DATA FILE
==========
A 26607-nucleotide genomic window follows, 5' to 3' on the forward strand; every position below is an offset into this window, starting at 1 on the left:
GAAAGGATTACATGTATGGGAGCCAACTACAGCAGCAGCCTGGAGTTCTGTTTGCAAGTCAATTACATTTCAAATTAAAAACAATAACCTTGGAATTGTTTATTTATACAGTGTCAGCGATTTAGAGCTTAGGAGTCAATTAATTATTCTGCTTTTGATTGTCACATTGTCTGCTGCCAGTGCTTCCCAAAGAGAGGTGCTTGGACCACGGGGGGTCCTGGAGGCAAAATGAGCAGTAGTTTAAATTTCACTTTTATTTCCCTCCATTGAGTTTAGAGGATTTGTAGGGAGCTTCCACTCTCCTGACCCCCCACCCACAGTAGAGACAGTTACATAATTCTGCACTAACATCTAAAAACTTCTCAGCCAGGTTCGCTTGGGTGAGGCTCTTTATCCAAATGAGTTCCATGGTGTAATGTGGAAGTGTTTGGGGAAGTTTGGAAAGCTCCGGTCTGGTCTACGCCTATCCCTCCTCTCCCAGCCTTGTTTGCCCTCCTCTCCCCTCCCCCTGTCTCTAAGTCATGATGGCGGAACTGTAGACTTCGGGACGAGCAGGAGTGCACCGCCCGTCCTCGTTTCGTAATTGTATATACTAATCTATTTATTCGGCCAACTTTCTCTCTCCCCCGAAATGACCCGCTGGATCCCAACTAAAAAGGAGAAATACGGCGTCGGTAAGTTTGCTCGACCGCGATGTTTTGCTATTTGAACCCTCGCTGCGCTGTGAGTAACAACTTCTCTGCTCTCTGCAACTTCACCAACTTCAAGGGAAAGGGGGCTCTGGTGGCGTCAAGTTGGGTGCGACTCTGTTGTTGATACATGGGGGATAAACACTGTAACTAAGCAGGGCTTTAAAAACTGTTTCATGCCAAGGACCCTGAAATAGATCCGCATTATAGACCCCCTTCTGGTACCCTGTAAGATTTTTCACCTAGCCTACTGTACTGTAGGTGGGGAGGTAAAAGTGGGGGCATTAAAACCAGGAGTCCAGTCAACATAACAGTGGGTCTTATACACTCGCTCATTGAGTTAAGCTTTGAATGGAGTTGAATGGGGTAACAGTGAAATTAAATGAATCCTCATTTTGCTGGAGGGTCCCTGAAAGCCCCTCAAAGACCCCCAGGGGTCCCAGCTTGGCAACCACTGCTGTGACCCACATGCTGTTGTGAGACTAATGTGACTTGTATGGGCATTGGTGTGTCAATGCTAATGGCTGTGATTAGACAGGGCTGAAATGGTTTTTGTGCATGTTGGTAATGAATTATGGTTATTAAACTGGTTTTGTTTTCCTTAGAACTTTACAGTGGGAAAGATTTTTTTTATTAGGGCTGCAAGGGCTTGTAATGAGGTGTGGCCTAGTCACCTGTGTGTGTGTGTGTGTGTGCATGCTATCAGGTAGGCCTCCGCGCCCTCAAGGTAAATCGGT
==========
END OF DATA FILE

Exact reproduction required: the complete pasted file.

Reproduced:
A 26607-nucleotide genomic window follows, 5' to 3' on the forward strand; every position below is an offset into this window, starting at 1 on the left:
GAAAGGATTACATGTATGGGAGCCAACTACAGCAGCAGCCTGGAGTTCTGTTTGCAAGTCAATTACATTTCAAATTAAAAACAATAACCTTGGAATTGTTTATTTATACAGTGTCAGCGATTTAGAGCTTAGGAGTCAATTAATTATTCTGCTTTTGATTGTCACATTGTCTGCTGCCAGTGCTTCCCAAAGAGAGGTGCTTGGACCACGGGGGGTCCTGGAGGCAAAATGAGCAGTAGTTTAAATTTCACTTTTATTTCCCTCCATTGAGTTTAGAGGATTTGTAGGGAGCTTCCACTCTCCTGACCCCCCACCCACAGTAGAGACAGTTACATAATTCTGCACTAACATCTAAAAACTTCTCAGCCAGGTTCGCTTGGGTGAGGCTCTTTATCCAAATGAGTTCCATGGTGTAATGTGGAAGTGTTTGGGGAAGTTTGGAAAGCTCCGGTCTGGTCTACGCCTATCCCTCCTCTCCCAGCCTTGTTTGCCCTCCTCTCCCCTCCCCCTGTCTCTAAGTCATGATGGCGGAACTGTAGACTTCGGGACGAGCAGGAGTGCACCGCCCGTCCTCGTTTCGTAATTGTATATACTAATCTATTTATTCGGCCAACTTTCTCTCTCCCCCGAAATGACCCGCTGGATCCCAACTAAAAAGGAGAAATACGGCGTCGGTAAGTTTGCTCGACCGCGATGTTTTGCTATTTGAACCCTCGCTGCGCTGTGAGTAACAACTTCTCTGCTCTCTGCAACTTCACCAACTTCAAGGGAAAGGGGGCTCTGGTGGCGTCAAGTTGGGTGCGACTCTGTTGTTGATACATGGGGGATAAACACTGTAACTAAGCAGGGCTTTAAAAACTGTTTCATGCCAAGGACCCTGAAATAGATCCGCATTATAGACCCCCTTCTGGTACCCTGTAAGATTTTTCACCTAGCCTACTGTACTGTAGGTGGGGAGGTAAAAGTGGGGGCATTAAAACCAGGAGTCCAGTCAACATAACAGTGGGTCTTATACACTCGCTCATTGAGTTAAGCTTTGAATGGAGTTGAATGGGGTAACAGTGAAATTAAATGAATCCTCATTTTGCTGGAGGGTCCCTGAAAGCCCCTCAAAGACCCCCAGGGGTCCCAGCTTGGCAACCACTGCTGTGACCCACATGCTGTTGTGAGACTAATGTGACTTGTATGGGCATTGGTGTGTCAATGCTAATGGCTGTGATTAGACAGGGCTGAAATGGTTTTTGTGCATGTTGGTAATGAATTATGGTTATTAAACTGGTTTTGTTTTCCTTAGAACTTTACAGTGGGAAAGATTTTTTTTATTAGGGCTGCAAGGGCTTGTAATGAGGTGTGGCCTAGTCACCTGTGTGTGTGTGTGTGTGTGCATGCTATCAGGTAGGCCTCCGCGCCCTCAAGGTAAATCGGT